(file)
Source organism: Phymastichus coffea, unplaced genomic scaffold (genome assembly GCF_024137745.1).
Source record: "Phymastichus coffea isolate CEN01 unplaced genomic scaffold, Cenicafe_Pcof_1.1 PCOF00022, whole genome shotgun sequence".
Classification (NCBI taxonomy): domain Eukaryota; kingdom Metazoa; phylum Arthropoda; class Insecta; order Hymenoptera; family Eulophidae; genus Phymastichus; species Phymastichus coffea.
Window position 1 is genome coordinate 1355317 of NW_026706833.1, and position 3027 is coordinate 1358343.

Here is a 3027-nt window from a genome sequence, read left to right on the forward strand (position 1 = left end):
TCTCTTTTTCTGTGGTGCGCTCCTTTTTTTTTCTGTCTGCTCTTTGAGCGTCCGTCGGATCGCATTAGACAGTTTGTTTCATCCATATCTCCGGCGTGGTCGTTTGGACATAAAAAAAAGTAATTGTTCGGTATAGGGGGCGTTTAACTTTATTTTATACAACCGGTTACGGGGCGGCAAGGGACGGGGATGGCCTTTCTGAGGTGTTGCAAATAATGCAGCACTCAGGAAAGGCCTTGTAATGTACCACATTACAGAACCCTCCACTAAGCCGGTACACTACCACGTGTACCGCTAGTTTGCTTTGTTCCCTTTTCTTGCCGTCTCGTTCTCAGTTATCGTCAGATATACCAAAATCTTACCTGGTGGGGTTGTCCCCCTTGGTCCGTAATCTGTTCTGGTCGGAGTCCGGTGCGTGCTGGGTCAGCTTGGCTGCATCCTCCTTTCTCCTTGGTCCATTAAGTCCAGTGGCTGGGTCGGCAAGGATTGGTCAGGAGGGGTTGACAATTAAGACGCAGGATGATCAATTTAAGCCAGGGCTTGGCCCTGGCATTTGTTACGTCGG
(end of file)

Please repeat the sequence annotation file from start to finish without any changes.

Source organism: Phymastichus coffea, unplaced genomic scaffold (genome assembly GCF_024137745.1).
Source record: "Phymastichus coffea isolate CEN01 unplaced genomic scaffold, Cenicafe_Pcof_1.1 PCOF00022, whole genome shotgun sequence".
Classification (NCBI taxonomy): domain Eukaryota; kingdom Metazoa; phylum Arthropoda; class Insecta; order Hymenoptera; family Eulophidae; genus Phymastichus; species Phymastichus coffea.
Window position 1 is genome coordinate 1355317 of NW_026706833.1, and position 3027 is coordinate 1358343.

Here is a 3027-nt window from a genome sequence, read left to right on the forward strand (position 1 = left end):
TCTCTTTTTCTGTGGTGCGCTCCTTTTTTTTTCTGTCTGCTCTTTGAGCGTCCGTCGGATCGCATTAGACAGTTTGTTTCATCCATATCTCCGGCGTGGTCGTTTGGACATAAAAAAAAGTAATTGTTCGGTATAGGGGGCGTTTAACTTTATTTTATACAACCGGTTACGGGGCGGCAAGGGACGGGGATGGCCTTTCTGAGGTGTTGCAAATAATGCAGCACTCAGGAAAGGCCTTGTAATGTACCACATTACAGAACCCTCCACTAAGCCGGTACACTACCACGTGTACCGCTAGTTTGCTTTGTTCCCTTTTCTTGCCGTCTCGTTCTCAGTTATCGTCAGATATACCAAAATCTTACCTGGTGGGGTTGTCCCCCTTGGTCCGTAATCTGTTCTGGTCGGAGTCCGGTGCGTGCTGGGTCAGCTTGGCTGCATCCTCCTTTCTCCTTGGTCCATTAAGTCCAGTGGCTGGGTCGGCAAGGATTGGTCAGGAGGGGTTGACAATTAAGACGCAGGATGATCAATTTAAGCCAGGGCTTGGCCCTGGCATTTGTTACGTCGG